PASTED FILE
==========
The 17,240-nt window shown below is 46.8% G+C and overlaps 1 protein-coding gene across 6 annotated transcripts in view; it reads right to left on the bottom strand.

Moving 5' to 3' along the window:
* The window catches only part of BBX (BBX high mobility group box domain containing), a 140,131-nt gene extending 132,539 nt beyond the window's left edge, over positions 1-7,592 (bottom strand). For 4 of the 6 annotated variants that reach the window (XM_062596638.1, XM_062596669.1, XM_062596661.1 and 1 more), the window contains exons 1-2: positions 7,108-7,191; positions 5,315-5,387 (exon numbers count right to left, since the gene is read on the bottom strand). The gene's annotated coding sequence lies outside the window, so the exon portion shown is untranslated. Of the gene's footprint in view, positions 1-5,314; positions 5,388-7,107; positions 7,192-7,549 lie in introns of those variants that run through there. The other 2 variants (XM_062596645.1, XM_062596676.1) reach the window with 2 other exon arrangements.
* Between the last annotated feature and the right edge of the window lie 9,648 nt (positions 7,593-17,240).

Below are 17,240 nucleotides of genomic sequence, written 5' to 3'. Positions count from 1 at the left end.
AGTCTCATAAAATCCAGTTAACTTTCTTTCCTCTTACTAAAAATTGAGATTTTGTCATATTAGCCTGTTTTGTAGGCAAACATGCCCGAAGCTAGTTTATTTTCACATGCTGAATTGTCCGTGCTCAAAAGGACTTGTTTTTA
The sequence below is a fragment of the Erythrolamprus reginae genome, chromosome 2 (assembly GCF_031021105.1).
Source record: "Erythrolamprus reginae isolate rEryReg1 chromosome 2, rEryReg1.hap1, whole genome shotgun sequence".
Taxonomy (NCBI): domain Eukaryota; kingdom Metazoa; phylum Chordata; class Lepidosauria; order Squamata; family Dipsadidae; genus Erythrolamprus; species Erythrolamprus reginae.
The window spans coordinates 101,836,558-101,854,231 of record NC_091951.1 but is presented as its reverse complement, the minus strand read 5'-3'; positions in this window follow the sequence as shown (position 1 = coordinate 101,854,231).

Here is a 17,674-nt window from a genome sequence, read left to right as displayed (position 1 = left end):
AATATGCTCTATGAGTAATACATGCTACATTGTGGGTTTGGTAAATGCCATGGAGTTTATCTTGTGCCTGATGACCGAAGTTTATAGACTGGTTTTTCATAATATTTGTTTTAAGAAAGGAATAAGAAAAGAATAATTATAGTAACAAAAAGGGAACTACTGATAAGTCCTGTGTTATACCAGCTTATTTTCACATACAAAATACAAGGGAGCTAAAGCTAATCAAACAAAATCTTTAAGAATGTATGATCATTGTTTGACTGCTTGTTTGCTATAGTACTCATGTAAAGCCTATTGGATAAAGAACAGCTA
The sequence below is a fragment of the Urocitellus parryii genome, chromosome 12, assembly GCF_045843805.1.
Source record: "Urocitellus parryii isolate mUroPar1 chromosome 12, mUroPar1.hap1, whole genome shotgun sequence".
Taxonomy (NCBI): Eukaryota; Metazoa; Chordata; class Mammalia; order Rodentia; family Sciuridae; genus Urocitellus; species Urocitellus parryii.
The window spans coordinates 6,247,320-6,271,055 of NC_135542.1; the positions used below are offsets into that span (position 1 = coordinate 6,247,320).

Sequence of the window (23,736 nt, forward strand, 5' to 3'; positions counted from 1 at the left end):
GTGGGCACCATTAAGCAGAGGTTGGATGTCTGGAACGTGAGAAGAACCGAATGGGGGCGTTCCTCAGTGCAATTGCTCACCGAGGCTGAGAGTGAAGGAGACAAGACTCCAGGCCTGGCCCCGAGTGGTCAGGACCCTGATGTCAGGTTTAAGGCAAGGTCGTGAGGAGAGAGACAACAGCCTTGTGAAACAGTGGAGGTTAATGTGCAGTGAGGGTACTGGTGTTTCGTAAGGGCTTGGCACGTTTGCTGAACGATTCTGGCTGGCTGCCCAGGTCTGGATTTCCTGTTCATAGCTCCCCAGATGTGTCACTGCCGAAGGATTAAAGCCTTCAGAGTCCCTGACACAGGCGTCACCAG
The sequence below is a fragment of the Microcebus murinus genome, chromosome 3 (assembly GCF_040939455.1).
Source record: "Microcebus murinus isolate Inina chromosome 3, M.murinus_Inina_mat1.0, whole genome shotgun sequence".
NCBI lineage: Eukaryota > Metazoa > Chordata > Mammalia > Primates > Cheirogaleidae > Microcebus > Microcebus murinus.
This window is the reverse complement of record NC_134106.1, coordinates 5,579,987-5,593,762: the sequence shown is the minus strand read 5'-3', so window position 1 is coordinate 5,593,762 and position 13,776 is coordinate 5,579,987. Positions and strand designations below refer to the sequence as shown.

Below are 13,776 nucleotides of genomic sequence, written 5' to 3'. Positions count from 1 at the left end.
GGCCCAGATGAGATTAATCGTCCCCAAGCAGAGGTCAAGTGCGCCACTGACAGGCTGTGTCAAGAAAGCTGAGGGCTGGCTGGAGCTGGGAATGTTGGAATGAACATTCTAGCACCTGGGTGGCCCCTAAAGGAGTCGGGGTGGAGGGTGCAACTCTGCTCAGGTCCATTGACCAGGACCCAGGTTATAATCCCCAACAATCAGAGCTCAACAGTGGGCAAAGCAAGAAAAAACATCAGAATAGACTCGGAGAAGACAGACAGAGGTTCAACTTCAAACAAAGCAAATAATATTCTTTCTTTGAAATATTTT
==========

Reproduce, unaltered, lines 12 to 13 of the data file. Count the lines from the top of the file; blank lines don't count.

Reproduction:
AATATGCTCTATGAGTAATACATGCTACATTGTGGGTTTGGTAAATGCCATGGAGTTTATCTTGTGCCTGATGACCGAAGTTTATAGACTGGTTTTTCATAATATTTGTTTTAAGAAAGGAATAAGAAAAGAATAATTATAGTAACAAAAAGGGAACTACTGATAAGTCCTGTGTTATACCAGCTTATTTTCACATACAAAATACAAGGGAGCTAAAGCTAATCAAACAAAATCTTTAAGAATGTATGATCATTGTTTGACTGCTTGTTTGCTATAGTACTCATGTAAAGCCTATTGGATAAAGAACAGCTA
The sequence below is a fragment of the Urocitellus parryii genome, chromosome 12, assembly GCF_045843805.1.